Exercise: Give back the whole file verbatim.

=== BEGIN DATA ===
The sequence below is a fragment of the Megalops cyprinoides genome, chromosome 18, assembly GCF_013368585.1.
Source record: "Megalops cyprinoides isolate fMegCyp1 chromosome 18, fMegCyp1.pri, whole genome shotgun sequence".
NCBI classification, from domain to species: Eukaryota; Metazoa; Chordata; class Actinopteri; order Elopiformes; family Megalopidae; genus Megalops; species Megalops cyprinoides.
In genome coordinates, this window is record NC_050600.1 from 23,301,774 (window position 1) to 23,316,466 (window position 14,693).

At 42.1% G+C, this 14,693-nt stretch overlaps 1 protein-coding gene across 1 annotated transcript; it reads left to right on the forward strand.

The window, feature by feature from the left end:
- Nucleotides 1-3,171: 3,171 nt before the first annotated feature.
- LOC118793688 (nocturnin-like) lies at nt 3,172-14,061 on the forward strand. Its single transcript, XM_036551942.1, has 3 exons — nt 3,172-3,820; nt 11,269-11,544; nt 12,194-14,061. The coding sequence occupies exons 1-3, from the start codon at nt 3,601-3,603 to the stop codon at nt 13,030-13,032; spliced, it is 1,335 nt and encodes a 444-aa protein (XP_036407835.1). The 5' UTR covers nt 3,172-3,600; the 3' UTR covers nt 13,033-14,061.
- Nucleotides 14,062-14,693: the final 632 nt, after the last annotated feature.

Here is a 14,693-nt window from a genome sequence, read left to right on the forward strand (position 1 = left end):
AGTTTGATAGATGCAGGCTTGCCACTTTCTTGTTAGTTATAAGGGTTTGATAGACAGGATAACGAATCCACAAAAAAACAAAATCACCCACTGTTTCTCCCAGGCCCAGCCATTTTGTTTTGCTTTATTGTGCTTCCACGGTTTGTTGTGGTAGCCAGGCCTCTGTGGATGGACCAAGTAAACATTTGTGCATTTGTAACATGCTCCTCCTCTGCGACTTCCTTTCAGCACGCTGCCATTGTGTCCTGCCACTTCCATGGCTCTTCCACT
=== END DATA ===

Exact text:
The sequence below is a fragment of the Megalops cyprinoides genome, chromosome 18, assembly GCF_013368585.1.
Source record: "Megalops cyprinoides isolate fMegCyp1 chromosome 18, fMegCyp1.pri, whole genome shotgun sequence".
NCBI classification, from domain to species: Eukaryota; Metazoa; Chordata; class Actinopteri; order Elopiformes; family Megalopidae; genus Megalops; species Megalops cyprinoides.
In genome coordinates, this window is record NC_050600.1 from 23,301,774 (window position 1) to 23,316,466 (window position 14,693).

At 42.1% G+C, this 14,693-nt stretch overlaps 1 protein-coding gene across 1 annotated transcript; it reads left to right on the forward strand.

The window, feature by feature from the left end:
- Nucleotides 1-3,171: 3,171 nt before the first annotated feature.
- LOC118793688 (nocturnin-like) lies at nt 3,172-14,061 on the forward strand. Its single transcript, XM_036551942.1, has 3 exons — nt 3,172-3,820; nt 11,269-11,544; nt 12,194-14,061. The coding sequence occupies exons 1-3, from the start codon at nt 3,601-3,603 to the stop codon at nt 13,030-13,032; spliced, it is 1,335 nt and encodes a 444-aa protein (XP_036407835.1). The 5' UTR covers nt 3,172-3,600; the 3' UTR covers nt 13,033-14,061.
- Nucleotides 14,062-14,693: the final 632 nt, after the last annotated feature.

Here is a 14,693-nt window from a genome sequence, read left to right on the forward strand (position 1 = left end):
AGTTTGATAGATGCAGGCTTGCCACTTTCTTGTTAGTTATAAGGGTTTGATAGACAGGATAACGAATCCACAAAAAAACAAAATCACCCACTGTTTCTCCCAGGCCCAGCCATTTTGTTTTGCTTTATTGTGCTTCCACGGTTTGTTGTGGTAGCCAGGCCTCTGTGGATGGACCAAGTAAACATTTGTGCATTTGTAACATGCTCCTCCTCTGCGACTTCCTTTCAGCACGCTGCCATTGTGTCCTGCCACTTCCATGGCTCTTCCACT